• by DarkOx (621550) on Sunday February 16, 2014 @09:20AM (#46259399) Journal

    As a fellow Slackware user I echo you sentiment but I kinda suspect we are going to end up with Systemd.

    Even some comments Volkerdi has made reflect that. Now that some big dominos like Debian have toppled its probably over. To much of the user land is ending up with Systemd as a hard dependency. Because of the Systemd spawns processes and tracks things the daemons themselves have to get modified which makes them all require Systemd. udev and udisks getting the shotgun wedding treatment to Systemd as well is yet another problem.

    The options for Slackware are looking more and more like (from what I can see):

    1) End up with a hopeless broken or obsolete set up packages
    2) Spend tons of time and energy maintaining forks of thins like udev and patches for everything else, which would take to many resources away for everything else.
    3) Move to more user land borrowed from BSD taking Slackware very far out of the Linux mainstream
    4) Accept that unlike other things such as Linux Pam its going to be to difficult to swim up stream on this one and just deal with Systemd, as its intended to be used.
    5) Come up with some really characteristically un-Slackware complex and kludgy solution like have Systemd call the existing init scripts or a patched init itself.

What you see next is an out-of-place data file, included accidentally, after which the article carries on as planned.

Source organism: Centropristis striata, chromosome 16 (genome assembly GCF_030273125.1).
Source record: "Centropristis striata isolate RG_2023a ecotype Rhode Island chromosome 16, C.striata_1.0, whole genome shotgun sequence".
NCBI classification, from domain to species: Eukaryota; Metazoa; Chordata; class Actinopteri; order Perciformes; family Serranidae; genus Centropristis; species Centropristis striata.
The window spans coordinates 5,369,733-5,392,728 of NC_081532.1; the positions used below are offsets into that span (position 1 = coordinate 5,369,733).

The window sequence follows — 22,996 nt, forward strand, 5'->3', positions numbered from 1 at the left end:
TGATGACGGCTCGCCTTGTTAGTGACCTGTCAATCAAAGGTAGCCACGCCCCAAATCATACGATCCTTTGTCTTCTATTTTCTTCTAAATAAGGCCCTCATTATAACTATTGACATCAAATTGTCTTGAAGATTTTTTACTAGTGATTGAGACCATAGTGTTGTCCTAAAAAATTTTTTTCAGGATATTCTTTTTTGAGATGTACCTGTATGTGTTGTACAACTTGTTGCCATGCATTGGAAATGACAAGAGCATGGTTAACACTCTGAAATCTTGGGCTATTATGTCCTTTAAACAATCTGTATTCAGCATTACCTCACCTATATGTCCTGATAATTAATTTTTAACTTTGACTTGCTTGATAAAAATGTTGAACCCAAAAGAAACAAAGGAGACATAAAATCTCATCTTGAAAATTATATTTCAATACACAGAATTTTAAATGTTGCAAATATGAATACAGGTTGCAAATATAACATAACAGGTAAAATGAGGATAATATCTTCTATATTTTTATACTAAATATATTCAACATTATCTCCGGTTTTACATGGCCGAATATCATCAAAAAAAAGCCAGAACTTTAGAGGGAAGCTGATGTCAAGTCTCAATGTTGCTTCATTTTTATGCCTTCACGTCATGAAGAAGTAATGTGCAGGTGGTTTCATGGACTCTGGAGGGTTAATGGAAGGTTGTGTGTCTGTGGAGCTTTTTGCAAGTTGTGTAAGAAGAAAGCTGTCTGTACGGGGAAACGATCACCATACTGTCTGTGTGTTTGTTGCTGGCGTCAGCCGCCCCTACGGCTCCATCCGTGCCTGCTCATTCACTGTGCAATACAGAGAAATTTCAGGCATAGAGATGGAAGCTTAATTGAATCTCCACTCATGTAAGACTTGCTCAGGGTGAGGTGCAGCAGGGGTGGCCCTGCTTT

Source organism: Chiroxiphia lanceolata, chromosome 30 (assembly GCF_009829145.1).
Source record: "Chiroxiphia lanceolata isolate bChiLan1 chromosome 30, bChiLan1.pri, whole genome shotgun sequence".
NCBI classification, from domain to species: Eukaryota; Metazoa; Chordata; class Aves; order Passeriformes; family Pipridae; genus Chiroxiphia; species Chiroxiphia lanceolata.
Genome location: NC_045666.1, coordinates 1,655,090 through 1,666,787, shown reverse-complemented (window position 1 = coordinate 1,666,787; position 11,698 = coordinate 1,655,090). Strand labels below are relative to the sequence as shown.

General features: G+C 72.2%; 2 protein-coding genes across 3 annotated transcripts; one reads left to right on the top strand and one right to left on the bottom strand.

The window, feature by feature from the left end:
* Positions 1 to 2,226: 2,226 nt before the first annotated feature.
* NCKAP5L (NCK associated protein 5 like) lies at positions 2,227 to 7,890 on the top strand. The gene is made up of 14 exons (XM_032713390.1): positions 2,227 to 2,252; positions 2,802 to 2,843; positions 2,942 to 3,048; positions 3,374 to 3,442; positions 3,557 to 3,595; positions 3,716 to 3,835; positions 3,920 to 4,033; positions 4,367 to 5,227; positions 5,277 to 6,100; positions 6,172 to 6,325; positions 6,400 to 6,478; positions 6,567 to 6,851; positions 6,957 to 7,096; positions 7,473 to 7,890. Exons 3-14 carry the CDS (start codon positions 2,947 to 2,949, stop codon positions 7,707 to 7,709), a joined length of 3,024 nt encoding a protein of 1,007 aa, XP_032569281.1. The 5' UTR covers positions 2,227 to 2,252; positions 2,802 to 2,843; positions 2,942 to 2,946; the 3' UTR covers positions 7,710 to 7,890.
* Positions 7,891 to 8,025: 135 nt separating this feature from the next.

I know Patrick will find a way through. He always has and I have confidence he and the people he keeps in the inner circle of Slackware development will find a way to stay on the projects mission and remain a top quality distribution. The reality though is Slackware is today probably among the smallest of what people would generally call a main line Linux distribution. Without some other majors players also not going Systemd I am not sure there is enough mind share out there to resist it.

  • by cduffy (652) <> on Sunday February 16, 2014 @10:06AM (#46259605)

    Pffft, arguing about changing something that hasn't broken. "Hey, my left arm works just fine, but I really think I should cut it off and get a shiny new model!"

    What world do you live in where modern SysV init isn't broken?

    Hell, the old approach, where everything went in inittab and then init(1) supervised processes, starting things up when they failed, was closer to right than the approach taken by "modern" distros is, where you have everyone trying their own mechanism at self-daemonization and absolutely nobody responding to SIGCHLD events.